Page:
Freshmen evicted from IBET lunch commons following trash complaints
Freshmen banned from eating lunch in IBET Commons
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Last Friday, March 31, security officer Robert McCormick evicted the freshmen from their designated Turing Commons, commonly called the IBET (Integrated Biology, English, and Technology) Commons, over concerns regarding its cleanliness. Administrators had already warned freshman in the past that the commons should be properly cleaned after lunch.
Over the past few months, teachers and staff have been frustrated by some freshmen’s lack of responsibility in cleaning up after themselves.
“The big issue is respecting the place and the school,” IBET English teacher Stephanie Glotfelty said. “It’s beyond what the custodians are expected to do. It’s one thing to clean up after lunch, but it’s another thing to pick up spilled food and ketchup packets that have been stepped on.”
Some freshmen have theories about the final straw that ultimately triggered the ban; however, McCormick believes that no one incident, but rather a gradual build-up of complaints, ultimately led to the decision.
“We had received reports from teachers and administrators [in] that area [that] kids were being unruly and that every single day a large amount of food and garbage was being left on the floor, “ McCormick said. “So, Dr. Glazer, in a meeting with me, indicated that he wanted me to go down and tell them that it was unacceptable, and that if it continued that we should not permit students to eat in that area again for a period of time. After three consecutive days following [announcements to the students] .. it hadn’t improved at all.”
McCormick also indicated that the ban was temporary; after spring break, students will be permitted to eat in the commons. However, if the incident occurs again, there will be harsher repercussions. Teachers in the IBET Commons have recently been setting mice traps in their rooms to deal with rodent infestation from the leftover food, heightening the need for cleanliness.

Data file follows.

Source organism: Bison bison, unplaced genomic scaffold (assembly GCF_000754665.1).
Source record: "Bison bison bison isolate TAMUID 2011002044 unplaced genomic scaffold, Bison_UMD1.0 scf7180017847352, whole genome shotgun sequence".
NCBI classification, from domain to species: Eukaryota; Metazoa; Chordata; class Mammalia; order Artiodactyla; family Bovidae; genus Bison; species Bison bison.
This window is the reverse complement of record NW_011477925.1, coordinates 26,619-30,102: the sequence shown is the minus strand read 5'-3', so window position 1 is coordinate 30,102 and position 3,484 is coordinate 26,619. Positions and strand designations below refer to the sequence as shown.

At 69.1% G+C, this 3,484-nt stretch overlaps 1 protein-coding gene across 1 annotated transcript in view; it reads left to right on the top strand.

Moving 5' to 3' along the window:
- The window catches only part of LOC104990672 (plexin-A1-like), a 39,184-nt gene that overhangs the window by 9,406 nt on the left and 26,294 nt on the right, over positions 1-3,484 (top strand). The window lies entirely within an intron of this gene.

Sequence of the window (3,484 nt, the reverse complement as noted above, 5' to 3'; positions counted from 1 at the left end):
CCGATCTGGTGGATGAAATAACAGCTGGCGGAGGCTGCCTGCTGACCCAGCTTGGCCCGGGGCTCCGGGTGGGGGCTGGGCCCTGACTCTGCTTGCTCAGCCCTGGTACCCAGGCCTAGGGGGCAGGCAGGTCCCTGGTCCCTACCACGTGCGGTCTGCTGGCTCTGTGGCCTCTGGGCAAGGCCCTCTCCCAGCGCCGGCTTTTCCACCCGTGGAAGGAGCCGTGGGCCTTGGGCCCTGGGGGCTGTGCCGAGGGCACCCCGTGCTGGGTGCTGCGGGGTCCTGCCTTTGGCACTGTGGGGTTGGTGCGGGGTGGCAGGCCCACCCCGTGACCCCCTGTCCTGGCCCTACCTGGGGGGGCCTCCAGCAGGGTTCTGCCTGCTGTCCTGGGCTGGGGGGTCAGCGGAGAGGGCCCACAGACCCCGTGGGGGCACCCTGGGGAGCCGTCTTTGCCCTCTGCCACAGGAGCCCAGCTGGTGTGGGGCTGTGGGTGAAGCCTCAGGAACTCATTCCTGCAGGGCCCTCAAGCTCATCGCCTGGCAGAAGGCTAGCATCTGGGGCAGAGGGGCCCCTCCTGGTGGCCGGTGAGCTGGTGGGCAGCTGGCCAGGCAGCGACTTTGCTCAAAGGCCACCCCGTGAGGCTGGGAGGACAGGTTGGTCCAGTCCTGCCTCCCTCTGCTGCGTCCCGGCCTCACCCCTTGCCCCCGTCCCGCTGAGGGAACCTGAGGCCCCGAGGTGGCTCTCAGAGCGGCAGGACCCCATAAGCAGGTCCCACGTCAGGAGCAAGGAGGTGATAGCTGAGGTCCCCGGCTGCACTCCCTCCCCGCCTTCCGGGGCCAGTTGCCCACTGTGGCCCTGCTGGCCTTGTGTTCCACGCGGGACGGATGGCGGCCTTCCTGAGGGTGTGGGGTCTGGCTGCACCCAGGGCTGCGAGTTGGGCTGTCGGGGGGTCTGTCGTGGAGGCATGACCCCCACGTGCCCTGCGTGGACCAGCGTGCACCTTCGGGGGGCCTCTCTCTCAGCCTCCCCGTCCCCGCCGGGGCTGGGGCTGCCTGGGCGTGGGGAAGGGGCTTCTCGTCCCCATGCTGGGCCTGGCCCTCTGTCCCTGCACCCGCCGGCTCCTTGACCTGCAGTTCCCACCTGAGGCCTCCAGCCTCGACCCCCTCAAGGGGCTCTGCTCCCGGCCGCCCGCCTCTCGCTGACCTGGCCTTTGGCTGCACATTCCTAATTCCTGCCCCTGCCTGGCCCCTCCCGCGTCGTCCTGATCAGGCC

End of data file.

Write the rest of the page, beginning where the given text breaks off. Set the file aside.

“It’s difficult for people that have signed up to use the commons the class period after lunch,” Glotfelty said. “We had to ask for our students to go get wet paper towels so we could clean the tables.”
Given these circumstances, some students and teachers believe the eviction was justified.
“It lets people know that the administration is actually doing something,” Freshman Rishi Tadepalli said. “If they let it pass, more people would probably do the same thing.”
The commons has been open for almost half a year as a center of activity for the freshman class.
“Personally I like the fact that the freshmen have a safe place to eat,” IBET English teacher Natalie Lago said. “Not that the building isn’t safe, but it’s nice to have an area where the majority of people are in your class, especially for freshmen. But calling it your own doesn’t mean you have to throw food all over it.”
However, teachers remain optimistic that the freshmen will return to the commons with a fresh perspective.
“Hopefully students will say: ‘We don’t want to get kicked out again! That’s gross! Remember the mice? They’re going to come eat the Cheerios,’” Lago said.